However 1 + 2 + 3 + 4 is equal to (10-6) + (10-7) + (10-8) + (10-9). (My method)

Could you state this differently? I don't understand it.

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**John E. Franklin****Member**- Registered: 2005-08-29
- Posts: 3,588

You're right, my mistake. I just drew a number line with arrows and dots at the 1/2 marks, and you're correct.

I didn't know which way was which, so for me, the odds got the advantage, but now I see what you mean!

This is very interesting.

But I would like to pose a new algorithm for some problems. Simply toggle back and forth on each

successive rounding that needs to be done that is exactly .5. Go up once, down the next time.

How do you like that? No matter what we do it's not perfect though.

**igloo** **myrtilles** **fourmis**

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**John E. Franklin****Member**- Registered: 2005-08-29
- Posts: 3,588

I believe 9.50000000000000000001 should be rounded to 10.

I believe 9.49999999999999999999 should be rounded to 9.

I hope we can agree on this at least.

**igloo** **myrtilles** **fourmis**

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**John E. Franklin****Member**- Registered: 2005-08-29
- Posts: 3,588

Hey, I think I'm finally coming around to your line of thinking!

Your method (5's round up)

5.555

5.56

5.6

6.

One of my dumb methods (5's round down):

5.555

5.55

5.5

5.

I guess my symmetry principle fails somewhere...

*Last edited by John E. Franklin (2005-09-15 08:49:03)*

**igloo** **myrtilles** **fourmis**

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**John E. Franklin****Member**- Registered: 2005-08-29
- Posts: 3,588

The tables turn again!

Your dumb method this time (5's round up):

4.445

4.45

4.5

5.

My good method this time (5's round down):

4.445

4.44

4.4

4.

So now we have seen that both methods, going up or down are flawed!

So now we can argue there is no good rounding method known to man yet.

*Last edited by John E. Franklin (2005-09-15 08:50:24)*

**igloo** **myrtilles** **fourmis**

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**John E. Franklin****Member**- Registered: 2005-08-29
- Posts: 3,588

You asked what I meant by the following:

Also 0 + 1 + 2 + 3 + 4 is not equal to (10-5) + (10-6) + (10-7) + (10-8) + (10-9). (Your method of rounding 5's up)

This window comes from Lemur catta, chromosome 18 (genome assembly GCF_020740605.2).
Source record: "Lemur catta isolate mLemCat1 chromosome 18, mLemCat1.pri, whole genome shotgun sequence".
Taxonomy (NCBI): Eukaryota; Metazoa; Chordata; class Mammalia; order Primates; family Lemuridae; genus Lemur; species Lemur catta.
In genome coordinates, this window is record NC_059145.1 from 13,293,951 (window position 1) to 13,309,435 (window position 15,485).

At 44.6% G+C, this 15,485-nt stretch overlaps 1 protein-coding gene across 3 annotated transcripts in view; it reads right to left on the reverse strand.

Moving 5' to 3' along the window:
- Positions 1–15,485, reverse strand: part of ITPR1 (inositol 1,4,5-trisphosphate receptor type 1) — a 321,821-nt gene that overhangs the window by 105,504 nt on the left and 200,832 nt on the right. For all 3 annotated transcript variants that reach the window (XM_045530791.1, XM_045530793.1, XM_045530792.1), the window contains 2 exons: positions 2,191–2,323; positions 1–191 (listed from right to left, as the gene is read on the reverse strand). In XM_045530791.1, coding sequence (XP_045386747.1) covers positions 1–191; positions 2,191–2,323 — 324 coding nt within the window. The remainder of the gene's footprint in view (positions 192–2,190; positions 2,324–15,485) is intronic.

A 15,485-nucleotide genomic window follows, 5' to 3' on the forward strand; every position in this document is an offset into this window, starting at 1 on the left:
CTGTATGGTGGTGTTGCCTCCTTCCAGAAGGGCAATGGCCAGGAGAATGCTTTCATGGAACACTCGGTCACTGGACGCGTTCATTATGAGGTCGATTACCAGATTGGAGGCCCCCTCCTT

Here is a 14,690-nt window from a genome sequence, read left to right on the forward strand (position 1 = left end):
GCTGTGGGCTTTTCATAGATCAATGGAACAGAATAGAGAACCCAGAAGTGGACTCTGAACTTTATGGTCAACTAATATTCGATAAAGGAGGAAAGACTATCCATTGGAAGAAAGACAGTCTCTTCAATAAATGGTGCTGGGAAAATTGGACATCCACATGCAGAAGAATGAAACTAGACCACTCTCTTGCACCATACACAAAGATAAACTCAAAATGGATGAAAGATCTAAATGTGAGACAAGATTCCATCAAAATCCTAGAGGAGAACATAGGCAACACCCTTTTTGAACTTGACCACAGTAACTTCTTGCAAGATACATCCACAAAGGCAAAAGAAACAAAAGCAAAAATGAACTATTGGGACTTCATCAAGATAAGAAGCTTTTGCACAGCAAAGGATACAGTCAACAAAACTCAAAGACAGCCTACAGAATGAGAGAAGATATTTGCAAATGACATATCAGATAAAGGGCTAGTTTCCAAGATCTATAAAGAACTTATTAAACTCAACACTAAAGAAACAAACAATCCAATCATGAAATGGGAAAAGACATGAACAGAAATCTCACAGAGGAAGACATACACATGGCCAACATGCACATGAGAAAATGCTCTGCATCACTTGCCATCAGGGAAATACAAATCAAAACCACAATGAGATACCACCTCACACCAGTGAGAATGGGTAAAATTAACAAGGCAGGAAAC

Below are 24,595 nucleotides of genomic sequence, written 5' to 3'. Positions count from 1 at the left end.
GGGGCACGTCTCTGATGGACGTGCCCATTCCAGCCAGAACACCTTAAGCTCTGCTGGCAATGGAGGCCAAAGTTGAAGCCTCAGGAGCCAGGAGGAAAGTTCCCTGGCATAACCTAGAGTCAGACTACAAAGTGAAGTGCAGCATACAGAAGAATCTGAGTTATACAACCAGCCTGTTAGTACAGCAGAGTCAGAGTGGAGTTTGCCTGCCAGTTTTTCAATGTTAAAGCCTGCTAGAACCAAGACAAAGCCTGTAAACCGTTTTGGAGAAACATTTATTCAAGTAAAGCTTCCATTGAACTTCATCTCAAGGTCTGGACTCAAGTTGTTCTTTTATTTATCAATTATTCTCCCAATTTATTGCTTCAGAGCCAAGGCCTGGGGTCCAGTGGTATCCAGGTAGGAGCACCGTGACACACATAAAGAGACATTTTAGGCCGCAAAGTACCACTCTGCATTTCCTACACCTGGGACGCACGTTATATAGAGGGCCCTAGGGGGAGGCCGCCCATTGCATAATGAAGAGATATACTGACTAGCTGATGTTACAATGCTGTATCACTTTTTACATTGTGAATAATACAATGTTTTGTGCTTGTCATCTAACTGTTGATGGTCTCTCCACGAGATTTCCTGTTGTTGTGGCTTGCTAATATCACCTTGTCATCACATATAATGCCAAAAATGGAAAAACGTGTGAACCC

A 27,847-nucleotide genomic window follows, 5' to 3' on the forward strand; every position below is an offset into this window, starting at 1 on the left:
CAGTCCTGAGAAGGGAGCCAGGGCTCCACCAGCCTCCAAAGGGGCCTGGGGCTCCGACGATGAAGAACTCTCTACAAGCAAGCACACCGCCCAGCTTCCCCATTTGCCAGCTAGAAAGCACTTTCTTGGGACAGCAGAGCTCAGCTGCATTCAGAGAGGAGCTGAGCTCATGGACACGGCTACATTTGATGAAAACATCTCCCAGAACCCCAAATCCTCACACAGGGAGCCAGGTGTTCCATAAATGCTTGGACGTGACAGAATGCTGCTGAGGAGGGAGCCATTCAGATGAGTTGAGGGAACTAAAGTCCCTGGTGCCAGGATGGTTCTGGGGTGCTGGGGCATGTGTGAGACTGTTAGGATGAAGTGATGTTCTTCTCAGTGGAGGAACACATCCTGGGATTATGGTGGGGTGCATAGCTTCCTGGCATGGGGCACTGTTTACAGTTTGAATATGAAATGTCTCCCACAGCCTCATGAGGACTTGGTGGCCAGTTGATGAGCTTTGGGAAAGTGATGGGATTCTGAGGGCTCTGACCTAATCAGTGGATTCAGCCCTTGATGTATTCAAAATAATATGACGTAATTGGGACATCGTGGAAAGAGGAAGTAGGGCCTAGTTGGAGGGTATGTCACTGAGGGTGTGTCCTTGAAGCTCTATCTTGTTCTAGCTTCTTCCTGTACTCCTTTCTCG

However 1 + 2 + 3 + 4 is equal to (10-6) + (10-7) + (10-8) + (10-9). (My method of doing nothing with 5's)

What I meant above is that if you round off the one's place to the ten's place, then the amount you are

rounding can be -4 to +5. (This is not as good as -4 to +4 or -5 to +5, which has symmetry.)

The 0 + 1 + 2 + 3 + 4 are the amounts you could round down and the

(10-5) + (10-6) + (10-7) + (10-8) + (10-9) are the amounts you would round up if

5's round up.

(Off the subject, I came up with a number system explained in "This is cool." section about a base-10 number

system where the digits go from -4 to +5, and I never liked the fact that it was not perfectly symmetrical.)

In an odd base number system, I think you can be symmetrical. For example, base-3 could go from

-1 to +1, or base-9 could go from -4 to +4.)

*Last edited by John E. Franklin (2005-09-15 09:02:02)*

**igloo** **myrtilles** **fourmis**

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**MathsIsFun****Administrator**- Registered: 2005-01-21
- Posts: 7,684

Yes, what would happen if you used your "Franklin Number System" in base 9 or base 3?

Counting:

0 => 0

1 => 1

2 => 1-1

3 => 1 0

4 => 1 1

5 => 2-1

6 => 2 0

7 => 2 1

8 => 3-1

9 => 3 0

10 => 3 1

It looks really neat ... I would think that you might want to replace the **-1** with **'1** or **'1** or something like that, so that the minus sign doesn't get confused with normal arithmetic.

Perhaps you could try some examples (÷, ×, pi).

My contribution:

½ = 0.5 => 0. 1 1 1 1 1 1 ...

Prolog:

I wonder what mathematical system an alien with three hands and three fingers on each hand would use?

I have this underlying theory that the universe is perfect in it's own way, but we can't always see it because of how we approach it.

"The physicists defer only to mathematicians, and the mathematicians defer only to God ..." - Leon M. Lederman

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**Johnny****Member**- Registered: 2005-09-14
- Posts: 9

John E. Franklin wrote:

I believe 9.50000000000000000001 should be rounded to 10.

I believe 9.49999999999999999999 should be rounded to 9.

I hope we can agree on this at least.